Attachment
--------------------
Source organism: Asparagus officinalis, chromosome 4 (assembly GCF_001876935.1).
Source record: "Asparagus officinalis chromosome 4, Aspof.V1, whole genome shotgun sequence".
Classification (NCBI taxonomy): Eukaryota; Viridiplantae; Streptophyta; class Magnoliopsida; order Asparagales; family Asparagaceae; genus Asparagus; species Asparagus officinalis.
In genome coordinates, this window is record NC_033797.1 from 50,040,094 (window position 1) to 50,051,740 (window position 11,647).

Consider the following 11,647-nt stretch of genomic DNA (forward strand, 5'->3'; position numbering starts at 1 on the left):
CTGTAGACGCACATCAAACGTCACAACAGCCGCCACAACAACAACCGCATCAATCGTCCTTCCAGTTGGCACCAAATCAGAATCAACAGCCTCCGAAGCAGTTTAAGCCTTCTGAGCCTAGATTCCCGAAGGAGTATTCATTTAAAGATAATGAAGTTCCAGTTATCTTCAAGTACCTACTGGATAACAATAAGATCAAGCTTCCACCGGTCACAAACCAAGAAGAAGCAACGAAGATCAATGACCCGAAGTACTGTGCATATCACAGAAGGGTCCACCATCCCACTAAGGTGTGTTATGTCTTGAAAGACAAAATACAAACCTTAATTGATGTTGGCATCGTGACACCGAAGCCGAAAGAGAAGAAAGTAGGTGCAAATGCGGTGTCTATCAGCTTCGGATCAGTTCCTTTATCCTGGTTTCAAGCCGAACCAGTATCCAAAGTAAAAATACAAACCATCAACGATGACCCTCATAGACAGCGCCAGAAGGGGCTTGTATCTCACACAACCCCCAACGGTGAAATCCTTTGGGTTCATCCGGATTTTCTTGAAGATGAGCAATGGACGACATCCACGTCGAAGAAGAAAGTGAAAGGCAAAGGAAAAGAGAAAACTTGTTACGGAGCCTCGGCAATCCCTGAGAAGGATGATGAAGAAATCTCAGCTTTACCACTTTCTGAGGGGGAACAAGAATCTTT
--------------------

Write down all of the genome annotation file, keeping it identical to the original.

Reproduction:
Source organism: Asparagus officinalis, chromosome 4 (assembly GCF_001876935.1).
Source record: "Asparagus officinalis chromosome 4, Aspof.V1, whole genome shotgun sequence".
Classification (NCBI taxonomy): Eukaryota; Viridiplantae; Streptophyta; class Magnoliopsida; order Asparagales; family Asparagaceae; genus Asparagus; species Asparagus officinalis.
In genome coordinates, this window is record NC_033797.1 from 50,040,094 (window position 1) to 50,051,740 (window position 11,647).

Consider the following 11,647-nt stretch of genomic DNA (forward strand, 5'->3'; position numbering starts at 1 on the left):
CTGTAGACGCACATCAAACGTCACAACAGCCGCCACAACAACAACCGCATCAATCGTCCTTCCAGTTGGCACCAAATCAGAATCAACAGCCTCCGAAGCAGTTTAAGCCTTCTGAGCCTAGATTCCCGAAGGAGTATTCATTTAAAGATAATGAAGTTCCAGTTATCTTCAAGTACCTACTGGATAACAATAAGATCAAGCTTCCACCGGTCACAAACCAAGAAGAAGCAACGAAGATCAATGACCCGAAGTACTGTGCATATCACAGAAGGGTCCACCATCCCACTAAGGTGTGTTATGTCTTGAAAGACAAAATACAAACCTTAATTGATGTTGGCATCGTGACACCGAAGCCGAAAGAGAAGAAAGTAGGTGCAAATGCGGTGTCTATCAGCTTCGGATCAGTTCCTTTATCCTGGTTTCAAGCCGAACCAGTATCCAAAGTAAAAATACAAACCATCAACGATGACCCTCATAGACAGCGCCAGAAGGGGCTTGTATCTCACACAACCCCCAACGGTGAAATCCTTTGGGTTCATCCGGATTTTCTTGAAGATGAGCAATGGACGACATCCACGTCGAAGAAGAAAGTGAAAGGCAAAGGAAAAGAGAAAACTTGTTACGGAGCCTCGGCAATCCCTGAGAAGGATGATGAAGAAATCTCAGCTTTACCACTTTCTGAGGGGGAACAAGAATCTTT